China to build world's largest quake simulator

May 26, 2009
Former residents and tourists look at the ruins in the town Beichuan on May 12, 2009 several months after it was devastated by the 8.0-magnitude Sichuan earthquake. A Chinese university said Tuesday it had started to build the world's largest quake simulator, a week after the first anniversary of the deadly earthquake in southwest China.

A Chinese university said Tuesday it had started to build the world's largest quake simulator, a week after the first anniversary of the deadly earthquake in southwest China.

It will be used to accurately test the designs of bridges, tunnels, subways, stadiums and skyscrapers, Shanghai's Tongji University said in an emailed statement.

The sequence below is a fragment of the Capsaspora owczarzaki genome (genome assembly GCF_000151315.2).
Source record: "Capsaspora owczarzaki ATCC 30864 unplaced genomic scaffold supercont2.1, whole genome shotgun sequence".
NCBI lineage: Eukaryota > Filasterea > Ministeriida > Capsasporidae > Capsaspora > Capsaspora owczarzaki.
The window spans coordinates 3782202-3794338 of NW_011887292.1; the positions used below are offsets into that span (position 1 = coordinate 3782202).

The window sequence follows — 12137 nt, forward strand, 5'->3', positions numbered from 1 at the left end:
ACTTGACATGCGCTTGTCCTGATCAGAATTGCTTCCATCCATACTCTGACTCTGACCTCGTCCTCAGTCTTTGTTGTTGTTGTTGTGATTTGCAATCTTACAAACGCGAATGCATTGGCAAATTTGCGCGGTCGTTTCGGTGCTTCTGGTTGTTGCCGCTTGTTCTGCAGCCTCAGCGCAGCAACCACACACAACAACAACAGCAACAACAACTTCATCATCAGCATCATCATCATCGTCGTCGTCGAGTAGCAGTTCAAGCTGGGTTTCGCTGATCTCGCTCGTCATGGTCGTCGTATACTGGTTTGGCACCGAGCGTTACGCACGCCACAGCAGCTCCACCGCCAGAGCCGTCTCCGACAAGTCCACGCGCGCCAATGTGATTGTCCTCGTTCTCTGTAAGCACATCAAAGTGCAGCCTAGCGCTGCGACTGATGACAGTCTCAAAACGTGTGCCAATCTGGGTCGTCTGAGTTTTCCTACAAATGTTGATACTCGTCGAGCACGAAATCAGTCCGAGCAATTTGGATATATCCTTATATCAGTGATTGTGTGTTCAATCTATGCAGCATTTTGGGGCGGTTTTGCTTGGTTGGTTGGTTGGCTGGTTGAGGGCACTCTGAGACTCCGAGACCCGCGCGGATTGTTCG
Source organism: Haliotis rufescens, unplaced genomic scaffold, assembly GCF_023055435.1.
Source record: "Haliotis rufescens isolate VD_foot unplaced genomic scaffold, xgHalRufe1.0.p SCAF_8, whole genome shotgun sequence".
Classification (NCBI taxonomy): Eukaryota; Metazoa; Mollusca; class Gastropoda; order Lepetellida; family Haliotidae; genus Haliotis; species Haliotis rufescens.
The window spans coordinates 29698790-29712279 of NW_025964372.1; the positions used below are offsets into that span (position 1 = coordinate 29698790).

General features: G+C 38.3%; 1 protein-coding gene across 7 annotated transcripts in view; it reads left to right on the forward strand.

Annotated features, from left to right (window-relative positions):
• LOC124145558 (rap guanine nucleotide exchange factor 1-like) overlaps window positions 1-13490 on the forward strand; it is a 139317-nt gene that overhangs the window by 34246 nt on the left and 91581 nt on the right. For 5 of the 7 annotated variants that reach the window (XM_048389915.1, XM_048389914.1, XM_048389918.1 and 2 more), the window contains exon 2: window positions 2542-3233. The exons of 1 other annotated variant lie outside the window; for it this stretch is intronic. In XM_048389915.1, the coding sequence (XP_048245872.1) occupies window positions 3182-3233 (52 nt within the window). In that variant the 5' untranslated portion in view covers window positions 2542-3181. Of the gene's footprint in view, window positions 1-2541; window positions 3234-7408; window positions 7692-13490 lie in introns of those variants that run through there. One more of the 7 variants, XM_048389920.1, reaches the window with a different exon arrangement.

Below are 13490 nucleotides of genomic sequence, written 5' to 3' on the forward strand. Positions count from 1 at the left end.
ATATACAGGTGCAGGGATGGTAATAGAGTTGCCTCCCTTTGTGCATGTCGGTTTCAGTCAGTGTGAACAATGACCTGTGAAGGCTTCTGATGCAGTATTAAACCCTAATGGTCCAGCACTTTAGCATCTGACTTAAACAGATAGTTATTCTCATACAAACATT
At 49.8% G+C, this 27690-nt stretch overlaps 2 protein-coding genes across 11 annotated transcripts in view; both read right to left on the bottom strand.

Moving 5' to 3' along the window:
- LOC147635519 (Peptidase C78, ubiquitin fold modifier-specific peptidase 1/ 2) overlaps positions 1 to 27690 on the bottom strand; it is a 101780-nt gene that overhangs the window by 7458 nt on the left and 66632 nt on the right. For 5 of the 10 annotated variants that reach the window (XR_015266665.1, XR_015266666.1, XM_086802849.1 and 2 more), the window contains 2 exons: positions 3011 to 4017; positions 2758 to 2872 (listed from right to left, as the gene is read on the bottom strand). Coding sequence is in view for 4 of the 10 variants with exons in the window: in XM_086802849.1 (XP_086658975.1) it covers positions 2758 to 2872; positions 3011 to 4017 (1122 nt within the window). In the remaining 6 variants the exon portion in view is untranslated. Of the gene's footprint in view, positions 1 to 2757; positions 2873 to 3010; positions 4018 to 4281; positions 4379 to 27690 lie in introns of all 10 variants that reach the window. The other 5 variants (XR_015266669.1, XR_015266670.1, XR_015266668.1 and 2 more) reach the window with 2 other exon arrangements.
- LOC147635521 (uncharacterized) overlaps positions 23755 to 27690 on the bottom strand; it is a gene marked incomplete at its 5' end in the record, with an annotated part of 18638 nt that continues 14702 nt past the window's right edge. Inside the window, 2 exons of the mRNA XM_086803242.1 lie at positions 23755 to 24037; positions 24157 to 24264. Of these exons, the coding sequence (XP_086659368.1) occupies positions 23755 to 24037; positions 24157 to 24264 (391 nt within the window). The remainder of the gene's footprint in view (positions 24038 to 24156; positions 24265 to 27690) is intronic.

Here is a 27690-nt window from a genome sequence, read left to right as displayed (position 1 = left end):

The four vibrating platforms, capable of carrying 200 tonnes, will generate a simulated quake to test a model's capacity to withstand the destructive power generated by the movement of the Earth's crust.

Currently the world's largest quake simulator is at the University of Nevada in the United States, but it can only handle about half the capacity of the Tongji simulator, the official Xinhua News Agency reported.

"With a larger total bearing ability, we can set up a bigger and more elaborate model of a structure to put on the vibrators," civil and structural engineering professor Li Jianzhong was quoted as saying by Xinhua.

It will take two years to complete the construction of the Tongji centre.

Last year's 8.0-magnitude Sichuan earthquake left nearly 87,000 dead or missing.

At least 5,335 students were killed or went missing when their classrooms crumbled on them.

Nearby structures stood firm, and devastated parents have blamed local cadres for pocketing construction money and building low-quality schools.

(c) 2009 AFP

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